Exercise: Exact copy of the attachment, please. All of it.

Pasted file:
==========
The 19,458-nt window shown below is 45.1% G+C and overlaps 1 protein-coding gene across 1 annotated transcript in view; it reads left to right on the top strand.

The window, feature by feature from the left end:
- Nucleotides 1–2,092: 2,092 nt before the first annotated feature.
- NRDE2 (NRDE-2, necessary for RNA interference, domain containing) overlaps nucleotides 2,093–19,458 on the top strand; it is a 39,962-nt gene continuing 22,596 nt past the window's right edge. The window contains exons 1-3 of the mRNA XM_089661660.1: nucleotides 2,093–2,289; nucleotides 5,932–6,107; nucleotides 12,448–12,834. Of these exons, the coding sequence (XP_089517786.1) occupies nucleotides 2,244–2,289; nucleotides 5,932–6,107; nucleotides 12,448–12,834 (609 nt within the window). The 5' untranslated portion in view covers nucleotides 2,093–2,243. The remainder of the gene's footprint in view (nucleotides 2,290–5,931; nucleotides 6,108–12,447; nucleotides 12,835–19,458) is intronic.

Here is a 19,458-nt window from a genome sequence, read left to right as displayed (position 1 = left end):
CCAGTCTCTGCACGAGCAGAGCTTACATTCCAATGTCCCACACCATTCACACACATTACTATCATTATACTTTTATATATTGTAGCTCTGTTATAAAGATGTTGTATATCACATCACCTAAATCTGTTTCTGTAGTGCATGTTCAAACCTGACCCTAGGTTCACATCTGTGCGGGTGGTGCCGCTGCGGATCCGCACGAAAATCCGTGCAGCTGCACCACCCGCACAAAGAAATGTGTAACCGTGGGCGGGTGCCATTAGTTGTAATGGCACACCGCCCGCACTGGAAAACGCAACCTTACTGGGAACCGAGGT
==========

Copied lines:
The 19,458-nt window shown below is 45.1% G+C and overlaps 1 protein-coding gene across 1 annotated transcript in view; it reads left to right on the top strand.

The window, feature by feature from the left end:
- Nucleotides 1–2,092: 2,092 nt before the first annotated feature.
- NRDE2 (NRDE-2, necessary for RNA interference, domain containing) overlaps nucleotides 2,093–19,458 on the top strand; it is a 39,962-nt gene continuing 22,596 nt past the window's right edge. The window contains exons 1-3 of the mRNA XM_089661660.1: nucleotides 2,093–2,289; nucleotides 5,932–6,107; nucleotides 12,448–12,834. Of these exons, the coding sequence (XP_089517786.1) occupies nucleotides 2,244–2,289; nucleotides 5,932–6,107; nucleotides 12,448–12,834 (609 nt within the window). The 5' untranslated portion in view covers nucleotides 2,093–2,243. The remainder of the gene's footprint in view (nucleotides 2,290–5,931; nucleotides 6,108–12,447; nucleotides 12,835–19,458) is intronic.

Here is a 19,458-nt window from a genome sequence, read left to right as displayed (position 1 = left end):
CCAGTCTCTGCACGAGCAGAGCTTACATTCCAATGTCCCACACCATTCACACACATTACTATCATTATACTTTTATATATTGTAGCTCTGTTATAAAGATGTTGTATATCACATCACCTAAATCTGTTTCTGTAGTGCATGTTCAAACCTGACCCTAGGTTCACATCTGTGCGGGTGGTGCCGCTGCGGATCCGCACGAAAATCCGTGCAGCTGCACCACCCGCACAAAGAAATGTGTAACCGTGGGCGGGTGCCATTAGTTGTAATGGCACACCGCCCGCACTGGAAAACGCAACCTTACTGGGAACCGAGGT